Keith led all defensemen with 55 assists and ranked second among blueliners with 61 points to power a Chicago offense that paced the NHL with 267 goals.

Weber ranked first among defensemen with 23 goals and set a franchise record for points by a blueliner with 56, leading the Predators in scoring for the second consecutive season. 

Of the three, Weber is the only one who’s yet to win the award. Chara won in 2009; Keith in 2010.

The last two recipients, Ottawa’s Erik Karlsson and Montreal’s PK Subban, also had strong seasons, with the former leading all d-men with 74 points. However, both finished as minus players (Karlsson -15, Subban -4), which despite the dubiousness of that statistic may have hurt their chances with Professional Hockey Writers’ Association voters. (Ottawa’s poor season as a team wouldn’t have helped Karlsson either.)

Weber also finished as a minus player (-2) on a Predators team that didn’t make the playoffs, which could hurt his chances. That said, Nicklas Lidstrom won the award in 2011 with a minus-2 rating, so voters have been able to look past plus/minus before.

As for some so-called snubs…

— Minnesota’s Ryan Suter led the NHL in total ice time, averaging almost 30 minutes a game, while scoring more points than Chara’s 40, with 43.

— Tampa Bay’s Victor Hedman had the third-most even-strength points (35), behind only Karlsson (43) and Keith (39).

— Calgary’s Mark Giordano was a favorite of the advanced stats community, with a 53.3% Corsi on a rebuilding Flames team that had poor overall possession numbers.

Poile: Nashville’s defense will be best we’ve ever had


The Nashville Predators have featured some pretty strong defensive groups in the past, but even in that context Predators GM David Poile thinks fans should be particularly excited about their current group.

“Our defense will be the best defense we’ve ever had in Nashville,” Poile said, per the Tennessean. “This defense has the potential to be as good as any defense in the National Hockey League.”

That’s saying a lot when you consider that in 2006-07, Nashville was led by blueliners Kimmo Timonen, Shea Weber, Marek Zidlicky, Ryan Suter, and Dan Hamhuis. That was the Predators’ final season with Timonen, but Weber and Suter went on to become arguably the best defensive duo in the league until Suter left Nashville as a free agent.

The Predators ranked 23rd in goals allowed per game in 2013-14, although part of that was due to the Predators’ goaltending situation being complicated by Pekka Rinne’s hip injury.

That’s not to shrug off the defense’s role in Nashville’s shortcomings, but if they continue to develop, then 23-year-old Roman Josi, 23-year-old Ryan Ellis, and 19-year-old Seth Jones have the potential to make up a formidable top-four with Shea Weber. There’s also the chance that Michael Del Zotto will bounce back after a rocky 2013-14 campaign.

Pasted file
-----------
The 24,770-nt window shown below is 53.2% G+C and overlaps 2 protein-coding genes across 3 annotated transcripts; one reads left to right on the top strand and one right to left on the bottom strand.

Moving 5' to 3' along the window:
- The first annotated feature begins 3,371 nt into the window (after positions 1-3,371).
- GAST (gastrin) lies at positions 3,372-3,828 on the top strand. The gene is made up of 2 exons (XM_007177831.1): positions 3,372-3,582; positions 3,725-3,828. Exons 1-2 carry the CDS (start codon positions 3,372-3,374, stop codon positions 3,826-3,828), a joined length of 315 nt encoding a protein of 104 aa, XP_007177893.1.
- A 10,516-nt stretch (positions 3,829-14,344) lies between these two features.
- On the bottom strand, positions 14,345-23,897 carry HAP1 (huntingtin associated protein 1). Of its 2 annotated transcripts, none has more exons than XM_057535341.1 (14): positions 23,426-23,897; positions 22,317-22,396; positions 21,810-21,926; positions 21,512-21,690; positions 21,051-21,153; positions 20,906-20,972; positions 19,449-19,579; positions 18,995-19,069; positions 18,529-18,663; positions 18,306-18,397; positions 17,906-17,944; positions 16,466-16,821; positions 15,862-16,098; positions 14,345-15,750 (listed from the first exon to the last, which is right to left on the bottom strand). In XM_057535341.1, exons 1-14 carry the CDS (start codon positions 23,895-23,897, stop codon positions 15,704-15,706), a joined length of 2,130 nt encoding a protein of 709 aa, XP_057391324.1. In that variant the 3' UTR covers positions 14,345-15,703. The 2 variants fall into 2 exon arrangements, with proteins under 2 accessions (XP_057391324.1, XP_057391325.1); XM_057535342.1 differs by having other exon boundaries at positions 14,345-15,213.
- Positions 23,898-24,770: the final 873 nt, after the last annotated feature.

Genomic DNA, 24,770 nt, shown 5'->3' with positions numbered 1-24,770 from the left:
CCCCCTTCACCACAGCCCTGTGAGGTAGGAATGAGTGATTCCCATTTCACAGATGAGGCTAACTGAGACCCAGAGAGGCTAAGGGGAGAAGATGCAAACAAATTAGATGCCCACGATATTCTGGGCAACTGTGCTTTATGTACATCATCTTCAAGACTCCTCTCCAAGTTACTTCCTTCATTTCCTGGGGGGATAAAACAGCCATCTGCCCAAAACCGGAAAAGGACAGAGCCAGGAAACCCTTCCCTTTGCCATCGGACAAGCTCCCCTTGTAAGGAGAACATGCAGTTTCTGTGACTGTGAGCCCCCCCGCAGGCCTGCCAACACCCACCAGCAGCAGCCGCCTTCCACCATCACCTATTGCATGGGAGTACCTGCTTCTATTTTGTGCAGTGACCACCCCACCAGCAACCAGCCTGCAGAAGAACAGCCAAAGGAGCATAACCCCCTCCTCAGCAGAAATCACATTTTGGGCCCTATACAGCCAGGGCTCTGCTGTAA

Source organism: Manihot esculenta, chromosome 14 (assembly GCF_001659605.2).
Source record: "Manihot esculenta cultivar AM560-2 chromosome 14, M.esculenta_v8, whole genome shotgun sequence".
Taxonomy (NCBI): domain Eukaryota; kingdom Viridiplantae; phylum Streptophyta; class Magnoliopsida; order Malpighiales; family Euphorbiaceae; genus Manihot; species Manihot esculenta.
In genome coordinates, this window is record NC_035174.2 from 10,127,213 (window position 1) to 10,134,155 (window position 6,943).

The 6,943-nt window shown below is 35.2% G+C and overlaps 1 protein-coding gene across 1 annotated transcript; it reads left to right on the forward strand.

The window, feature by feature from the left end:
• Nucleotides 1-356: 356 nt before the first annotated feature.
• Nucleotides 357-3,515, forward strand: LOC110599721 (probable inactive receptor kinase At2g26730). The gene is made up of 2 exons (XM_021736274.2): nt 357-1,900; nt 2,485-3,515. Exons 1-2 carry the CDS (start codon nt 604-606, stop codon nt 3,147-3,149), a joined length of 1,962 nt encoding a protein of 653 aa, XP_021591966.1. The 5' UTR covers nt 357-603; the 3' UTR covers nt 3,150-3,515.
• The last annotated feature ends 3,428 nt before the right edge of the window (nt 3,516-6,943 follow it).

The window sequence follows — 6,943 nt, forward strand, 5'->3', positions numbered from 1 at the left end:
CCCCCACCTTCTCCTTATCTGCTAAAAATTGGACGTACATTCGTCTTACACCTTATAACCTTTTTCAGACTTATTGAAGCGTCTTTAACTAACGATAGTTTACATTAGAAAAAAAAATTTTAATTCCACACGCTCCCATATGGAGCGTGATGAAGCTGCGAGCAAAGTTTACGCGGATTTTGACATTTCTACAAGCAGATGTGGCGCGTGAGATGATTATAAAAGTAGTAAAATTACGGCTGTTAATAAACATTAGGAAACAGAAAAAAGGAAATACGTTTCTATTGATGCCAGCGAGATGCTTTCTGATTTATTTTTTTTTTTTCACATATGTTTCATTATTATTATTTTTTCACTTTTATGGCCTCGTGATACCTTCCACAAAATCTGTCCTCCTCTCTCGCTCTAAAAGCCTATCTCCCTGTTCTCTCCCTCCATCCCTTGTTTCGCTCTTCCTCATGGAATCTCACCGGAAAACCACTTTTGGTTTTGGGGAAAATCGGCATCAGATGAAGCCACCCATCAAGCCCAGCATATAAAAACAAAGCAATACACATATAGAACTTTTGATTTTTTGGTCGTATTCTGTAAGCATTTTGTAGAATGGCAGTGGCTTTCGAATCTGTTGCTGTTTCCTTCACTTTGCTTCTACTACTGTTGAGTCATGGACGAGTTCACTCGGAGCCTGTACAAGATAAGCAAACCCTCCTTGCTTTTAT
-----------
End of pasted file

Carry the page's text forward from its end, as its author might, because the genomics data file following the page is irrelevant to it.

All-in-all, it’s not unreasonable to believe that Nashville’s young and talented defense will improve. The bigger question is if the Predators can assemble two respectable scoring lines.

Weber sounds off after Preds eliminated from playoffs


The Nashville Predators were officially eliminated from the playoffs for the second straight season on Tuesday — losing 3-2 in a shootout to Dallas — and following the game, captain Shea Weber teed off on, well, everything.

“Nobody likes losing. It’s frustrating,” he said, per The Tennessean. “I don’t know. I don’t know what to say. It sucks. I hate it. Everyone in here hates it, and it’s not a good feeling. Something’s got to change. We have to get better, and we have to find a way to get into the postseason.”

Weber is at an interesting time in his career. Now 28, he’s been to the playoffs on numerous occasions (six), yet never advanced past the second round and, since signing his mega 14-year, $110 million deal, has seen his team regress and fail to crack the postseason at all.

As such, it’ll be interesting to see what the Preds do in light of his recent comments.

With all due respect to Pekka Rinne, Weber is Nashville’s most valuable and important player. His name occasionally does surface in trade rumors, largely due to speculation of how much the Preds could get in return for his services and the notion that he’d welcome a move to a different market (somewhat verified by the fact Weber signed an offer sheet with Philly.)

There are already signs that Nashville is trying to go the extra mile for its captain right now. The team has been pushing his Norris candidacy hard over the last few weeks (see here and here), so it’ll be curious to see if GM David Poile echoes Weber’s comments about needing to improve the club.